The two most popular IHT mitigation schemes (also sometimes called “inheritance trusts”) available from life offices are the Loan Trust (or Gift and Loan Trust) and a Discounted Gift Trust. Following the extension of the DOTAS rules to inheritance tax there was concern about such schemes, so it came as great relief that HMRC confirmed that it considers these schemes as legitimate planning. In effect, HMRC seems to have accepted that life assurance bonds have a “special” place in taxation, not just as far as the taxation of chargeable event gains is concerned, but in tax planning generally.  It is important to remember though that this favoured treatment applies to the existing tried and tested plans. It will not necessarily apply to any new trust arrangements offered by a life office.

 

Non-discretionary trusts 

Trusts which don’t count as relevant property include the following: 

  • bare (absolute) trusts;
  • interest in possession trusts with assets that were settled before 22 March 2006;
  • an immediate post-death interest (IPDI) trust;
  • a transitional serial interest (TSI) trust;
  • a disabled person's interest trust;
  • a trust for a bereaved minor (TBM); and
  • an age 18 – to - 25 trust. 

Some of these must have been created before 22 March 2006 (such as the TSIs) and others may only be created on death (such as an IPDI, TBM or an 18 to- 25 trust). This aspect will therefore be relevant to will planning. It should go without saying that if there are potential minor children or grandchildren beneficiaries who will benefit on death, it is always best to include all the appropriate trust provisions in a will. If there are no such express provisions a trust will nevertheless come into effect as long as the beneficiary is a minor and there is not an absolute entitlement but someone (usually the executors or their adviser) will have to figure out what kind of trust is it (this will depend on the precise wording of the will). Deciphering will trust provisions to establish the type of trust in question before the trustees can invest the inherited funds is one of the most common enquiries we receive at Technical Connection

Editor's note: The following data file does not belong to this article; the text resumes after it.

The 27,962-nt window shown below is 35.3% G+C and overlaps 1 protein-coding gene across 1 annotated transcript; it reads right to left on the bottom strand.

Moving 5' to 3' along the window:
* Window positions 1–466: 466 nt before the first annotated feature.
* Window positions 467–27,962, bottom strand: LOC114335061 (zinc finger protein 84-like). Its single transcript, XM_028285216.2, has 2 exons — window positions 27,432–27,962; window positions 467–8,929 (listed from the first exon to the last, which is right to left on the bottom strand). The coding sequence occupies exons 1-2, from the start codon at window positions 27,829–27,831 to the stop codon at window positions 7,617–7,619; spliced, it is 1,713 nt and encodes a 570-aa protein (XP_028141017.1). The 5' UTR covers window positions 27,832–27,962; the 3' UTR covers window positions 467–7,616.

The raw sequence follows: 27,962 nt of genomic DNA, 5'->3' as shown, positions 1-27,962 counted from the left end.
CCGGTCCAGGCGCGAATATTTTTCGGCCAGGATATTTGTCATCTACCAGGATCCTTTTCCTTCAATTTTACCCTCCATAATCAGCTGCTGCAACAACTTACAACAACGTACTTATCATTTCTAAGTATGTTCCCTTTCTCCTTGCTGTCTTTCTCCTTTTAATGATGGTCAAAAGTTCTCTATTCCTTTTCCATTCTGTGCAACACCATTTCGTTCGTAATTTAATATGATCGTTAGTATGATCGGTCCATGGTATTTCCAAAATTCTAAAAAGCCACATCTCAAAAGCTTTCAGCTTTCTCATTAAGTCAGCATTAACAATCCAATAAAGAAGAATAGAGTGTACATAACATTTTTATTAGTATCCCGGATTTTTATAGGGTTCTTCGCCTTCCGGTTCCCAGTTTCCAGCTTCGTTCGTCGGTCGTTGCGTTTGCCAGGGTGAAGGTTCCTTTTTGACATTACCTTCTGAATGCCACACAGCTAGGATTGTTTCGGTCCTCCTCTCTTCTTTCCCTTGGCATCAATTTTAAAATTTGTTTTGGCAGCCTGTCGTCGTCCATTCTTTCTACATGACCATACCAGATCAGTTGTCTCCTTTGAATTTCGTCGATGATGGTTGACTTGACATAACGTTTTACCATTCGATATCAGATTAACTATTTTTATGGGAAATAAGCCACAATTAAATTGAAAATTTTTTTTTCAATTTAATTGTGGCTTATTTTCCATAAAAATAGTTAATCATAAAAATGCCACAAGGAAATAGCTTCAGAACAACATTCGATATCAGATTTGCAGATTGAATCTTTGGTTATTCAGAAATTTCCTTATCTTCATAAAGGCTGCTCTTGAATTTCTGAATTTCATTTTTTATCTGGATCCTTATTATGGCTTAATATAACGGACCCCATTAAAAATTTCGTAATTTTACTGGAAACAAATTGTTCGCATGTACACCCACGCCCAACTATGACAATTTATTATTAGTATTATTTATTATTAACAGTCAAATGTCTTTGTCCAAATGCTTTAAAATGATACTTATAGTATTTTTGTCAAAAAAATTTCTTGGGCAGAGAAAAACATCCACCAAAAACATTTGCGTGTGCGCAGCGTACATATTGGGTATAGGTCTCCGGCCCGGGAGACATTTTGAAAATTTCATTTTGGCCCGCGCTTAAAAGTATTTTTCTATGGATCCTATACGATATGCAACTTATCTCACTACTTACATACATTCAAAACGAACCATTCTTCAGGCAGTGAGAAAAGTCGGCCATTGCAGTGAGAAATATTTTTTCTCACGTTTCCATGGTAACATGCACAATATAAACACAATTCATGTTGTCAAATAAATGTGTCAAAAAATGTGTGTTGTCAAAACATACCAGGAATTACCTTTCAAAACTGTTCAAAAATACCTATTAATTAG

Lifetime flexible trusts 

Although the IHT advantages of using a flexible trust as compared to a discretionary trust have disappeared for post 21 March 2006 trusts, flexible interest in possession trusts are still useful from an income tax standpoint.